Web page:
The New Zealand K2 1000m crew of Lisa Carrington and Teneale Hatton overcame a Fawlty Towers accommodation horror to win gold in their opening world cup race yesterday.

It was a mixed bag for the New Zealanders, with the young pair the highlight among some bad results and an embarrassing no-show. The pair were also in the 'A' final of the Olympic-distance K2 500m overnight.

The week did not start well for Carrington and Hatton, or any of the New Zealanders, for that matter. An accommodation snafu in the French city of Vichy saw them allocated to the lowest tier of hotel, when they thought they had booked the highest.

The beds were so dirty there was human hair littering the sheets and not the type of hair you'd visit Rodney Wayne for.

"There were cigarette burns, the rooms stank of smoke, the shower drains were all blocked; it wasn't conducive to a high-performance environment," said Wayne Maher, the team's high-performance manager.

The team were moved to better digs.

Conditions in Vichy have caused plenty of aggravation, with a petition started to try to have officials move next year's world championships away from there.

The course is on the Allier River and times have been fast. German Max Hoff won the K1 1000m in 3m 16.936s, more than seven seconds faster than the 3m 24.495s Ben Fouhy set in Poznan, Poland, four years ago. Carrington and Hatton smashed the world record by five seconds. Both will almost certainly be expunged from the record books.

"There has been torrential rain here and water has been pouring over a weir at the top of the course," Maher explained. "It's not international standard but the French are adamant that in August [the month of the 2011 world champs] they won't get these type of conditions."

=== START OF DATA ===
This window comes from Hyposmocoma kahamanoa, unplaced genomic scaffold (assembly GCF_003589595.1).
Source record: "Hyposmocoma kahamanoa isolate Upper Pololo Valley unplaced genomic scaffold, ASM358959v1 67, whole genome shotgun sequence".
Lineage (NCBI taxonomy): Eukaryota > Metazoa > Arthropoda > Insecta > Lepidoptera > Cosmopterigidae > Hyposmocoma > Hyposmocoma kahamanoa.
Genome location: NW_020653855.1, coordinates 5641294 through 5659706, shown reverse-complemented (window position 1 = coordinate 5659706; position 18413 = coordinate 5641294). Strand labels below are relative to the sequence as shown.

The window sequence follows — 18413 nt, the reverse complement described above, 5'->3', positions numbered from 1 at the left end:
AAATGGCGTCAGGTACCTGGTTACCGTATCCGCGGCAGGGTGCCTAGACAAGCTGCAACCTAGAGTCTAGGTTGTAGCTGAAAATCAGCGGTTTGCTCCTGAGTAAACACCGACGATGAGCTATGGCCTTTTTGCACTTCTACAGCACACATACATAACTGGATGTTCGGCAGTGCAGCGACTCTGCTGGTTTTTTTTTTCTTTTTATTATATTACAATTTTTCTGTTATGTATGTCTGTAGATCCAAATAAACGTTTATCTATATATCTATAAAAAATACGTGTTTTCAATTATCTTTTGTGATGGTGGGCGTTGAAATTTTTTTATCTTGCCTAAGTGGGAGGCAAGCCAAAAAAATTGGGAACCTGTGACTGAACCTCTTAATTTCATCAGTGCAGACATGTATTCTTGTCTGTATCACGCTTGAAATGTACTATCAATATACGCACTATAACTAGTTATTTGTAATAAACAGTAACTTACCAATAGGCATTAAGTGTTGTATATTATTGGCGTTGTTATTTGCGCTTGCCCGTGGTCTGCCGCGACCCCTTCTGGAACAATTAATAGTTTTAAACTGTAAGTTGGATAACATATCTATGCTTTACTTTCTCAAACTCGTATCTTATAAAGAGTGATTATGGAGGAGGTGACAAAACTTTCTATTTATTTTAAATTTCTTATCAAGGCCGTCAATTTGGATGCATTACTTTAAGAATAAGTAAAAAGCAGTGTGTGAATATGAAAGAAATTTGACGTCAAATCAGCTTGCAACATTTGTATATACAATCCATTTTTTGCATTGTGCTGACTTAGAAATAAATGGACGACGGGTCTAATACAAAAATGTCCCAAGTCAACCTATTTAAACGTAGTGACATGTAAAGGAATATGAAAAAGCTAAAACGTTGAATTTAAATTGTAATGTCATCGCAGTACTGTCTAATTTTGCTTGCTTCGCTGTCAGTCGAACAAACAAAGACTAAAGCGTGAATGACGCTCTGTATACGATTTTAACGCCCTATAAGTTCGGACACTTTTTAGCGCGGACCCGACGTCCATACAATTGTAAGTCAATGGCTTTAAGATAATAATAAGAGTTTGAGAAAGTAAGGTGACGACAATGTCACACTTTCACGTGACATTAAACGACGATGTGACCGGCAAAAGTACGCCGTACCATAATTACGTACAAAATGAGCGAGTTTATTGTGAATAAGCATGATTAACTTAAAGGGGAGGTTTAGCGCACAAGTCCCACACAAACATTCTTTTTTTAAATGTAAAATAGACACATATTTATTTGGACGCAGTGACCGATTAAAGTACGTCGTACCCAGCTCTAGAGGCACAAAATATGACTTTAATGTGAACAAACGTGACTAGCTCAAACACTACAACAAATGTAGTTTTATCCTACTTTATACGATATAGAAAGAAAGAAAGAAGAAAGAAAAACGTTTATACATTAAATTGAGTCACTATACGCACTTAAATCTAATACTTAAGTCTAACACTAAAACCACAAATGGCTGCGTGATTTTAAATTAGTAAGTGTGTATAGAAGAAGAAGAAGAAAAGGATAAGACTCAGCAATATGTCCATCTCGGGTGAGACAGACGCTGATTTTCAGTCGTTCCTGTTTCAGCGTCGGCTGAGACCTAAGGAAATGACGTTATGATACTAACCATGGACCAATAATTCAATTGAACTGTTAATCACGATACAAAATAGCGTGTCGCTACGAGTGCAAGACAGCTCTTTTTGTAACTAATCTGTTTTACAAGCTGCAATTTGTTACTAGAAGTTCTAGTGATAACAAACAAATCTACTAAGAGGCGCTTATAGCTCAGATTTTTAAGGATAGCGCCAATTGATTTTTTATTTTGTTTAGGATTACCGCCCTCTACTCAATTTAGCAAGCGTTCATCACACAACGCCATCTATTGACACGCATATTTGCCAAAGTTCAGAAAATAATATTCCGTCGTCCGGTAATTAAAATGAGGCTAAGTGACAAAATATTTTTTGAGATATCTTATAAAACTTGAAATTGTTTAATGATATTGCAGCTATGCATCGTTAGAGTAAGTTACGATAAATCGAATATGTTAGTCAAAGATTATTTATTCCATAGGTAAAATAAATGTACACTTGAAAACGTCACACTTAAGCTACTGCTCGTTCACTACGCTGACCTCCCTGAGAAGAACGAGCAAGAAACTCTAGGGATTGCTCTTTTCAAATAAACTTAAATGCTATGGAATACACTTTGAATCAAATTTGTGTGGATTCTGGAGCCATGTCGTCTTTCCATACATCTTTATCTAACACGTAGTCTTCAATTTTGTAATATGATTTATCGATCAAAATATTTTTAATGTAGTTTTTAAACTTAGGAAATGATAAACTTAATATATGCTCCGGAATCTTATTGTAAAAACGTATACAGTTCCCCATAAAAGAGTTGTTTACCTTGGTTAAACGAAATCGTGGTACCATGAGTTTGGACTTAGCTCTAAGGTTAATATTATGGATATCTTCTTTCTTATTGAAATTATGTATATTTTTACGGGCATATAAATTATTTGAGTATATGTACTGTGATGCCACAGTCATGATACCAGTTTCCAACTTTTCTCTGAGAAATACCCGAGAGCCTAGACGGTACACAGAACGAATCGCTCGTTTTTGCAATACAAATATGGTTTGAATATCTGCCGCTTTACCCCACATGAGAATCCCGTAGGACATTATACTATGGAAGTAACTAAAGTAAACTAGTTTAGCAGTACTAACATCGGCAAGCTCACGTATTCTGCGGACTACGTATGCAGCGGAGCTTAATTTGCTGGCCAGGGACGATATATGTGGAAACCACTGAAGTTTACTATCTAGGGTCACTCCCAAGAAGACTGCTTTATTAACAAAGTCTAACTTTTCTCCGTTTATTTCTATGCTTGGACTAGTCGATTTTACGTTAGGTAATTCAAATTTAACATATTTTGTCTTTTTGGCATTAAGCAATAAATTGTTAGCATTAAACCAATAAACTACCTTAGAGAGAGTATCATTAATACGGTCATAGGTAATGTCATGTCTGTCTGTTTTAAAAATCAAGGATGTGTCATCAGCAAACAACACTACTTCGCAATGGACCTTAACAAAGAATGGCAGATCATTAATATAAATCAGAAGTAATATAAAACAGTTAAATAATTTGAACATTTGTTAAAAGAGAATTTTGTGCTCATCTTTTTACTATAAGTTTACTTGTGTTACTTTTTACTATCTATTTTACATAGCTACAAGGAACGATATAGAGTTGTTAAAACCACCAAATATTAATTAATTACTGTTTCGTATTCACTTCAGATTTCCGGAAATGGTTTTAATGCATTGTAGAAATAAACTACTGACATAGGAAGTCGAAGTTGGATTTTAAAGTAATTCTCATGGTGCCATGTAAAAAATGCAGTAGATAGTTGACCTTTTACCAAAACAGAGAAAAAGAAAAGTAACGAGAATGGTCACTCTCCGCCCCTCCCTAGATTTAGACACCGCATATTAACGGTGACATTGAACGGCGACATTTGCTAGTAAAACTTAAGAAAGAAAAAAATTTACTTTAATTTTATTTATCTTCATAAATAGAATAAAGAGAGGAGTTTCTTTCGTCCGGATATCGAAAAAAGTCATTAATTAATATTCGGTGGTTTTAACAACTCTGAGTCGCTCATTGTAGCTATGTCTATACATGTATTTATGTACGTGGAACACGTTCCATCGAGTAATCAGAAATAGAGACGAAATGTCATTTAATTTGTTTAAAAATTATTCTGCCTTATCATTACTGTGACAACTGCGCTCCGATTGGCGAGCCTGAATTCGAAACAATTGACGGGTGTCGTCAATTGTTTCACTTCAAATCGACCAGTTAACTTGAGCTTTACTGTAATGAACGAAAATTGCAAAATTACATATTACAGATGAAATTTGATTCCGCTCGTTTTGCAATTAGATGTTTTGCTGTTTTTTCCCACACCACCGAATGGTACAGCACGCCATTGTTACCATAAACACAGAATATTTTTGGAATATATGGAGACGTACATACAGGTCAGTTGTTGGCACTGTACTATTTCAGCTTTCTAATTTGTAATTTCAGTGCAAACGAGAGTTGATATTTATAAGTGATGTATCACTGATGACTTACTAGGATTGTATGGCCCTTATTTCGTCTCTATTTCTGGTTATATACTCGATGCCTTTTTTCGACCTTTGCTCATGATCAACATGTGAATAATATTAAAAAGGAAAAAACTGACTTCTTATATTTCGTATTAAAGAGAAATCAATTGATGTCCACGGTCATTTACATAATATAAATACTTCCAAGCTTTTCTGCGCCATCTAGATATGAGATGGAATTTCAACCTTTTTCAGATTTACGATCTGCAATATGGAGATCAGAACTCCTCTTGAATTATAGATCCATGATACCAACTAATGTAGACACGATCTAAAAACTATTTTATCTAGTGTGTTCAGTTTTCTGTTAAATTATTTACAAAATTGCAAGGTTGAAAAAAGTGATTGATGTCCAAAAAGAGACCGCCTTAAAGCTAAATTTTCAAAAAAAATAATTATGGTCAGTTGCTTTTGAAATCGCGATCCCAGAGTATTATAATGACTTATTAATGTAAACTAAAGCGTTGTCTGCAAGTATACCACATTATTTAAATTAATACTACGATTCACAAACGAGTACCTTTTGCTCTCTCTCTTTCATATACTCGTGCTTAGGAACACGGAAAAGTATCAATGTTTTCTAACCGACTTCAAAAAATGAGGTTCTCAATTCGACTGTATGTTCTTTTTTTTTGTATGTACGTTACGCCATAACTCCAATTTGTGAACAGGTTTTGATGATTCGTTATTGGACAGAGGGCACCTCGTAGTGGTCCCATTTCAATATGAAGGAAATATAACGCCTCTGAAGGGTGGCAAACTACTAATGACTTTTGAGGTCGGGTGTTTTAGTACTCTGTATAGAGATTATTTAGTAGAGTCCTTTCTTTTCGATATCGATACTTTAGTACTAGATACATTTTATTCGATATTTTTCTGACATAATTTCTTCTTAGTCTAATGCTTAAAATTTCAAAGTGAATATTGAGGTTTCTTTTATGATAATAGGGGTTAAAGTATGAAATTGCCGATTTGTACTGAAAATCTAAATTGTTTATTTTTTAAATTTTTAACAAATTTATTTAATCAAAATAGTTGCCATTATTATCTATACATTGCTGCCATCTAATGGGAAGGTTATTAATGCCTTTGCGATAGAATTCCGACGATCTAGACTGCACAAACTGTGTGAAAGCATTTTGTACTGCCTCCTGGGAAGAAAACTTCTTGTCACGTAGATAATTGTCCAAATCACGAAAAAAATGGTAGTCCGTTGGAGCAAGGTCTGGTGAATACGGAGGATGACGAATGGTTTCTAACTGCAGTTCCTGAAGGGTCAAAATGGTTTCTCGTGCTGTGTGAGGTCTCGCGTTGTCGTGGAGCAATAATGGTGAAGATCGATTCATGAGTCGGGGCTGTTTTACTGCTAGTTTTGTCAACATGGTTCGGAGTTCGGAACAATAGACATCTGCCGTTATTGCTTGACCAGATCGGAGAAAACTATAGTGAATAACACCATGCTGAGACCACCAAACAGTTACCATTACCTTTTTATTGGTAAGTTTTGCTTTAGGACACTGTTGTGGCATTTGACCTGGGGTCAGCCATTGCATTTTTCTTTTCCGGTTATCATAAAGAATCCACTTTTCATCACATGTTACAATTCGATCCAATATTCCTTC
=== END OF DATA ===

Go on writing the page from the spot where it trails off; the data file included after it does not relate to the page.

There was no danger of the men's K4 1000m setting records. The crew of Darryl Fitzgerald, Fred Teear, Liam O'Loughlin and Mike Walker have spent weeks training at Lake Karapiro, but did not even make it to the start line in Vichy.

The official line from CRNZ is that Teear was sick, but the Herald understands that although he was ill with food poisoning, he was prepared to race. However, management and crew got the time for their heat wrong and they were scratched without paddling a stroke in anger.

Unless the K4 finds a way to stay longer than planned in Europe and race the third world cup meeting in Germany next month, they will have just one world cup race in Szeged, Hungary, to try prove they can be a force at elite level.

Highly touted pairing Steven Ferguson and Troy Burbidge also had a difficult start to their season, failing to qualify for even the 'B' final in the Olympic-distance K2 1000m.

Maher was not too perturbed by the pair's poor showing, saying they had drawn the outside lanes on the course, the worse affected by river currents.

They have also just taken ownership of a new boat, which will be faster in the long run, but is proving a bit more "tippy" as they get used to it.